“…I got a monthly TAP Card when I first moved here, and you know what they said to me? They said ‘keep the receipt so we know you didn’t steal it’ – didn’t steal it? What kind of a backwards system is that? The slogan for the card is “Smart. Simple. Secure”. Are you kidding me? Simple? Not so simple if I gotta hold onto not only the card but the receipt. Why give me the card in the first place? I mean am I some kind of a jerk?…”
Noticing that the bemused smile was still on her face, and she was still facing forward, I felt the need to back up for a second.
“I just moved from New York City, where you buy an unlimited card and it covers subways and buses, and you register it online so if you lose it you can cancel it. Transferring from train to train is just something you’re allowed to do; you can ride the subway all day if you’d like to.”
She finally responded, “Ah, New York City, they’re the best when it comes to public transportation, we have to hand it to them.”
I didn’t have anything to say to this, I just thought to myself, “yeah, that’s true”.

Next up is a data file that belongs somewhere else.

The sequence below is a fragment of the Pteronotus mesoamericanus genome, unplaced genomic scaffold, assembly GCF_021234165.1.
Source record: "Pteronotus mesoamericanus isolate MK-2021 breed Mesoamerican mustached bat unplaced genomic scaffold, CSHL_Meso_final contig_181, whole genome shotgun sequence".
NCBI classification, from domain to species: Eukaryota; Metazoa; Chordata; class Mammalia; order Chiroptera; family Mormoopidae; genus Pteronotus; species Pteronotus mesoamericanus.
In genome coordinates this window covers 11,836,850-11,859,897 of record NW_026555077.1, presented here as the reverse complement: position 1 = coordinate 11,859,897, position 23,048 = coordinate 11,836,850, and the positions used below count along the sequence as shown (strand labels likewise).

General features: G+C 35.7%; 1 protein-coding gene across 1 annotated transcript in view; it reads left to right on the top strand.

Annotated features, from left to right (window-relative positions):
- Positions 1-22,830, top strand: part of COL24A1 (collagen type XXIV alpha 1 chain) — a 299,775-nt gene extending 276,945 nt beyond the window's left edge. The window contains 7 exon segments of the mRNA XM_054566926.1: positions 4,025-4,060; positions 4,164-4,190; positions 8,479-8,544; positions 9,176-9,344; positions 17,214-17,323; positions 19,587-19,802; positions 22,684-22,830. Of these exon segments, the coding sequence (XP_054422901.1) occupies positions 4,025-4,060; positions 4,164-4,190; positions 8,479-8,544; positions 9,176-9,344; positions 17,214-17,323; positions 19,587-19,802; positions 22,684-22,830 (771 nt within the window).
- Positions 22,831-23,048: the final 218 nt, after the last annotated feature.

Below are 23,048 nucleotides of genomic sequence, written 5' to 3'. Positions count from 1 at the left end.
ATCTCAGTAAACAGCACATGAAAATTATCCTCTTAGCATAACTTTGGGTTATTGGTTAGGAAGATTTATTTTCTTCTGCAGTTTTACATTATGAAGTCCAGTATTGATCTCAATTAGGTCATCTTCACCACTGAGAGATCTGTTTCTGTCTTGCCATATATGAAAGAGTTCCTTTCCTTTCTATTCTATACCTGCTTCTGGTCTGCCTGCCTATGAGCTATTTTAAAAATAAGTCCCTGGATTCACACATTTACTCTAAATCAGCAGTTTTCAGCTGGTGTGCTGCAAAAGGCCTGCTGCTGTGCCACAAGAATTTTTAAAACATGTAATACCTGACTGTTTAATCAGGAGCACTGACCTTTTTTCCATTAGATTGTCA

“Are you walking to the Metro right now?”
“Yeah, we just got out of the hockey game, we live in North Hollywood so we take the Blue to the Red.”
“Great. Well as an elected official, I want to say ‘thank you’ for riding the Metro.”
It gets better. She’s on the Metro San Gabriel Valley Governance Council. I’m talking to someone that is working to get more people to take the Metro! There was nothing for me to do in this situation but to laugh at the fact that I just ranted and raved like a lunatic about the Metro, seemingly out of nowhere, to someone that has been elected to make it better. I made no attempt to take back anything I said, and instead took the opportunity to suggest they start making the Subway to the Sea, extending the Purple Line down Wilshire all the way to the Pacific Ocean. She told me that in fact legislation had just passed and I said that that was great. Then we parted ways.
So the moral of this Midweek Rant? Real life ranting, while it may make people uncomfortable, does have the tiny chance of actually mattering.
Hey, people always say they want honesty. Well, Council Member Sharon Martinez got it.